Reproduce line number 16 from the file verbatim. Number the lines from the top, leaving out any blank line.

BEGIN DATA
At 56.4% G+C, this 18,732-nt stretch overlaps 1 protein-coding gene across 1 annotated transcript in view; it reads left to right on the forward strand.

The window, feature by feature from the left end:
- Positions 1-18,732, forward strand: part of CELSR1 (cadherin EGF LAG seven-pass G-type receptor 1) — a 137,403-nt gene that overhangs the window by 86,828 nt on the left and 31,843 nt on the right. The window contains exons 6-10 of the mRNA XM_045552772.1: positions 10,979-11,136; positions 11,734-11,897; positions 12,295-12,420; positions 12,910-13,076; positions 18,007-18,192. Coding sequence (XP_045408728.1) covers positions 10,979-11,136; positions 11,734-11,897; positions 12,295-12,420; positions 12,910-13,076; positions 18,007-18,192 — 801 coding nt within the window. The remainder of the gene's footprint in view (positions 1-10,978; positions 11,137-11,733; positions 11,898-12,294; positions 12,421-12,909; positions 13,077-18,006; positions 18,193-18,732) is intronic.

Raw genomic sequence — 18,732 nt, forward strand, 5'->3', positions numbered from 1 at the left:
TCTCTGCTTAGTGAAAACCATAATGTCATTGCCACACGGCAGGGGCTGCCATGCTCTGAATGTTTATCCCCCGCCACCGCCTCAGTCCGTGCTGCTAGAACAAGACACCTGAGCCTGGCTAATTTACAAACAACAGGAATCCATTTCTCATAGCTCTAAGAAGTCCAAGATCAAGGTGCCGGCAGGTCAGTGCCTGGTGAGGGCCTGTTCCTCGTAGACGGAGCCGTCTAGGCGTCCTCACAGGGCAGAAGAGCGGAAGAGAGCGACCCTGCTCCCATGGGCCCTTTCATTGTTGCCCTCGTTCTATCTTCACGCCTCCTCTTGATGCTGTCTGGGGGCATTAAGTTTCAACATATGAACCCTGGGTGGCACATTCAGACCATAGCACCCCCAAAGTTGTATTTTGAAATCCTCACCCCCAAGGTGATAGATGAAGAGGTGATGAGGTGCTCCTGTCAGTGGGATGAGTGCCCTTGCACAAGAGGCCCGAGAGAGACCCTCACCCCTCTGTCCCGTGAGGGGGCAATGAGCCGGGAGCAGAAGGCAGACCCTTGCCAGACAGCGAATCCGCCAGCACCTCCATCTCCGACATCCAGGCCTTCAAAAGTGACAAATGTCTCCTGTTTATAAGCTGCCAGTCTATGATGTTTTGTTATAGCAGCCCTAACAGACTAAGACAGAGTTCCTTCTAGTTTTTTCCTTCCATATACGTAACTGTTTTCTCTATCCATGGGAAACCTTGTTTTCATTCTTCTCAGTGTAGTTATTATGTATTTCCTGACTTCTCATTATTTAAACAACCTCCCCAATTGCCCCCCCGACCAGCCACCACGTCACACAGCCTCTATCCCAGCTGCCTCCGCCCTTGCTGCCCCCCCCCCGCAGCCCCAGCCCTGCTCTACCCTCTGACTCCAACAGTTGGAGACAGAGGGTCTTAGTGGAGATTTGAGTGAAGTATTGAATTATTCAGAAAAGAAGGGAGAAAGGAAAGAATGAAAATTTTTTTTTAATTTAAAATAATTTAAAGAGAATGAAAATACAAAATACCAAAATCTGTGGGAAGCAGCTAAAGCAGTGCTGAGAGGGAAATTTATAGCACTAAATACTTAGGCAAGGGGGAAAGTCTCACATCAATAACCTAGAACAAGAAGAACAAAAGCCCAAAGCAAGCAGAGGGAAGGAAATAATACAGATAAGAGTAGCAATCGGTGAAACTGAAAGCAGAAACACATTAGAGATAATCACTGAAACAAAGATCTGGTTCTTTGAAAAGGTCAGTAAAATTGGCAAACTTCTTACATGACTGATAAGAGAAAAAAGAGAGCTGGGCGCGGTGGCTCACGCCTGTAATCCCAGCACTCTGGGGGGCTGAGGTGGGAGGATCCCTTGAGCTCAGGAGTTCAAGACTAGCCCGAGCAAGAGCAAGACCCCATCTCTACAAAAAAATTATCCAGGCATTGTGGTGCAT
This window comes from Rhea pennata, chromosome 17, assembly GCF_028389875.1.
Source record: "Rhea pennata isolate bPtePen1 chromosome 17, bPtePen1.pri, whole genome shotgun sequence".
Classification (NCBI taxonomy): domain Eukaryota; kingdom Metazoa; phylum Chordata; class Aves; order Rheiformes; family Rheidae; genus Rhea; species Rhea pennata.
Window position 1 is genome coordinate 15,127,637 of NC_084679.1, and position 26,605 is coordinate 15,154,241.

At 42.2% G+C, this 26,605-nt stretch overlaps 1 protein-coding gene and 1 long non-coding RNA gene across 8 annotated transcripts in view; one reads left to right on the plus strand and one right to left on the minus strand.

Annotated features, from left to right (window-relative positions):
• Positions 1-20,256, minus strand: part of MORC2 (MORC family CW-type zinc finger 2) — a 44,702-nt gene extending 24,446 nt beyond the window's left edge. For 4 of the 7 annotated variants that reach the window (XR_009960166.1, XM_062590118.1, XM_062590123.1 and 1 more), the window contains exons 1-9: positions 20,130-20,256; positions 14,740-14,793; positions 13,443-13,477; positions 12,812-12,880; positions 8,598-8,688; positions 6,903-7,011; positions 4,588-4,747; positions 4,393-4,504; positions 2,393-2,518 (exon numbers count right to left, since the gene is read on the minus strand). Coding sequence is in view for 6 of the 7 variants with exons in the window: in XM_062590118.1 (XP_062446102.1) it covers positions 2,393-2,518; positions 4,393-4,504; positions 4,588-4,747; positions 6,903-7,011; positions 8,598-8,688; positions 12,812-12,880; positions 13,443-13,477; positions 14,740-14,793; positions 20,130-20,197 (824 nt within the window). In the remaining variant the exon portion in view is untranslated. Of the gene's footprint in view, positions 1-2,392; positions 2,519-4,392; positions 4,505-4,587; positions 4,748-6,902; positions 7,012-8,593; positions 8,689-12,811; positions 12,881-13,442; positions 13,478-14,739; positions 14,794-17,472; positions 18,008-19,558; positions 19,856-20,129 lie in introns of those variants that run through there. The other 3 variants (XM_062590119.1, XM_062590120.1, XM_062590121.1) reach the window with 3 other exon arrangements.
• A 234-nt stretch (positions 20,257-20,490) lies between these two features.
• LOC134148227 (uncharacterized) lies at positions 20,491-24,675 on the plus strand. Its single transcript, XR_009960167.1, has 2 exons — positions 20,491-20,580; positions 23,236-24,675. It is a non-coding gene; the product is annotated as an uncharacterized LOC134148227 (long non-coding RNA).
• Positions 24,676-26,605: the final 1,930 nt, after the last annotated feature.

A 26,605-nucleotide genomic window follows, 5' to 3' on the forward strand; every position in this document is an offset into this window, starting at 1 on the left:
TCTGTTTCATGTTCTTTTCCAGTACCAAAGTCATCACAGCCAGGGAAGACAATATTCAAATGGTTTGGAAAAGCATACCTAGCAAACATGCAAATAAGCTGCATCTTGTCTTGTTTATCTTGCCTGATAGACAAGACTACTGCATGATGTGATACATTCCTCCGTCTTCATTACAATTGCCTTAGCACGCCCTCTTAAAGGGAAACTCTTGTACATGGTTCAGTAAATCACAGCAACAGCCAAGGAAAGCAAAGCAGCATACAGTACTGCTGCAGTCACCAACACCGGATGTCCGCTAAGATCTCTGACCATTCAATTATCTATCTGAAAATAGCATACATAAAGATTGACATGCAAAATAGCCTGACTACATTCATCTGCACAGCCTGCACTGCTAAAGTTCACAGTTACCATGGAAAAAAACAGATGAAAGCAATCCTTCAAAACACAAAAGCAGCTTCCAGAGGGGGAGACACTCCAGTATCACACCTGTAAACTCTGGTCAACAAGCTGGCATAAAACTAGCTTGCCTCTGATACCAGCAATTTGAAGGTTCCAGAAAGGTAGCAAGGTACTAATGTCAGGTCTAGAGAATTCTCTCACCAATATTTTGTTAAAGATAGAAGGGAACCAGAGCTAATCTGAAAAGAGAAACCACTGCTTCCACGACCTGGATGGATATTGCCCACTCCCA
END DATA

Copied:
A 26,605-nucleotide genomic window follows, 5' to 3' on the forward strand; every position in this document is an offset into this window, starting at 1 on the left: